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A model of Cooperation

Article was added on Wednesday, October 16, 2013

Floyd L. Keels - ThumbnailIf you've been a loyal reader of South Carolina Living, the notion of "the cooperative difference" isn't new. We talk about electric co-ops supporting community programs and economic development efforts, offering value-added services like energy audits, and being locally owned and operated.

At the core of our not-for-profit, consumer-owned business model, each household or business that gets electricity from an electric co-op in S.C. has a voice in how the enterprise is run and gets the opportunity to electric directors or trustees from among the membership to represent them.

Cooperation remains an inherent part of cooperatives, right down to the root of the word. Today, more than 900 electric cooperatives serve approximately 75 percent of the nation's land area in 47 states. While all are independent utilities, we work together to improve the quality of life in the communities we serve.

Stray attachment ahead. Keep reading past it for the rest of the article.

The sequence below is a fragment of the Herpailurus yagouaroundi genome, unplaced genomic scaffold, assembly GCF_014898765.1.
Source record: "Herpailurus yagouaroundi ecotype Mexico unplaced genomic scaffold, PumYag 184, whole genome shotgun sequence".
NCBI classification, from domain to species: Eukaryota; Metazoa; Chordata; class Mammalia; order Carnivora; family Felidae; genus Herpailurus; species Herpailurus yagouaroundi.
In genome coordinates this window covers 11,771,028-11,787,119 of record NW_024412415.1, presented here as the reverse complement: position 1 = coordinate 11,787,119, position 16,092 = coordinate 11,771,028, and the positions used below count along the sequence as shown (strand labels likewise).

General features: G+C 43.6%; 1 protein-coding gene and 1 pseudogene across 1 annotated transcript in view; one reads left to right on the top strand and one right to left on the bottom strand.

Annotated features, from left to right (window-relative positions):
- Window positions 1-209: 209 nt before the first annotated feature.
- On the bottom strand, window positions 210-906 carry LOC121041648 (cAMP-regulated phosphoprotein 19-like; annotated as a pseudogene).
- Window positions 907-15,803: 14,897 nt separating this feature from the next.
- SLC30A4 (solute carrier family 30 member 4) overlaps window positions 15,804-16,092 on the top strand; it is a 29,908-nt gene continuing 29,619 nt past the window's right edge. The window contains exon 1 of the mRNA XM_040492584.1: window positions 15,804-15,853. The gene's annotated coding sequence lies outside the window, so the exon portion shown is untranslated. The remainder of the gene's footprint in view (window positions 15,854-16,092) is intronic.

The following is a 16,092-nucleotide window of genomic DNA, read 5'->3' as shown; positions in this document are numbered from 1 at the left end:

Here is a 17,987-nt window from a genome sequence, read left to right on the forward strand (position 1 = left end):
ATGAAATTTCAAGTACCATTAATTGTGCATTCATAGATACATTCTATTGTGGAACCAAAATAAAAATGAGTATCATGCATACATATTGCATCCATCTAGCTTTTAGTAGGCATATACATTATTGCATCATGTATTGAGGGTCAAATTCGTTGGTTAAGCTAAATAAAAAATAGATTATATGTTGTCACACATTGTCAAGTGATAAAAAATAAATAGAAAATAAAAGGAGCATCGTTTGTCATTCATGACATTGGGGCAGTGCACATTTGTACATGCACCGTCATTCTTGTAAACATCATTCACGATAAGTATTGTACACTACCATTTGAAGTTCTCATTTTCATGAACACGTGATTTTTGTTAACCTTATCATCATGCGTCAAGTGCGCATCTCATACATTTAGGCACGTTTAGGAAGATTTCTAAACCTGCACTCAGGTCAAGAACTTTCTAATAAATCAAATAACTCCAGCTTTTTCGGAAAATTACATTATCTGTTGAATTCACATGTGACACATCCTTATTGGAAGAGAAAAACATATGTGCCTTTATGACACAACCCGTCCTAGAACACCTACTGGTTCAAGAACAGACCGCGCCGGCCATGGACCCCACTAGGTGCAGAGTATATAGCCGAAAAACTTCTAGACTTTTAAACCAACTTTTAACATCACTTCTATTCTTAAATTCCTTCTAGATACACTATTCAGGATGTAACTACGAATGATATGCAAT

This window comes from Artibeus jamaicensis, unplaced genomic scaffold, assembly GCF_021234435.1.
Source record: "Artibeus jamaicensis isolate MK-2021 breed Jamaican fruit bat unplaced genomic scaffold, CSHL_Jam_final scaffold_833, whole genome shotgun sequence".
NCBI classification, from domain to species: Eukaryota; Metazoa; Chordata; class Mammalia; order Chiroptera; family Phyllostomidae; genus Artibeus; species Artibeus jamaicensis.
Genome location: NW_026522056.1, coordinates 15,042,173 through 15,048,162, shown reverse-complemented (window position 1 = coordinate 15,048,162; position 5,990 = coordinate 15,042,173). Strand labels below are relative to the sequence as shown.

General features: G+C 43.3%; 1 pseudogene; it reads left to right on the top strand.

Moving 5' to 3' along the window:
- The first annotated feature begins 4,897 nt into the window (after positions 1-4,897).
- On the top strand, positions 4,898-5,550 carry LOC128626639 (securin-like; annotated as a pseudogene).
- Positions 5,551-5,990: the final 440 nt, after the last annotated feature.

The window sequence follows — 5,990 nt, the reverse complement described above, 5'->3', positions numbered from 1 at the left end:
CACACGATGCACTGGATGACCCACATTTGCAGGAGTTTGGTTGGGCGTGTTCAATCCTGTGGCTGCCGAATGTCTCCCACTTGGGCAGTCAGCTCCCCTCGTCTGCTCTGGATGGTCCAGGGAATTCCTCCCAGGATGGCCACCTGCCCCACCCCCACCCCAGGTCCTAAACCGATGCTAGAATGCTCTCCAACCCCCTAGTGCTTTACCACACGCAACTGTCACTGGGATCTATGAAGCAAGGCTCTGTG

For example, whenever there's a severe storm, we know we can count on co-op lineworkers from Georgia or North Carolina to help us get the power back on more quickly. That's called "mutual-aid assistance"-because when they need help, we send it, too.

This past winter, the Oklahoma Association of Electric Cooperatives partnered with the National Weather Service on a new tool for rating ice storms―one that electric co-ops in several states have been using since 2009 to help determine whether to pre-deploy line crews or request mutual aid in anticipation of an icing event. Now, all electric utilities can benefit from this technology and other innovations like it.

Our cooperative DNA also drives South Carolina's independent electric cooperatives to create programs that benefit everyone, such as SC Honor Flights and Operation Round Up, which were born right here in the Palmetto State.  

At the end of the day, "cooperation" isn't just a word; for us, it's a way of life.

Floyd L. Keels
President and Chief Executive Officer

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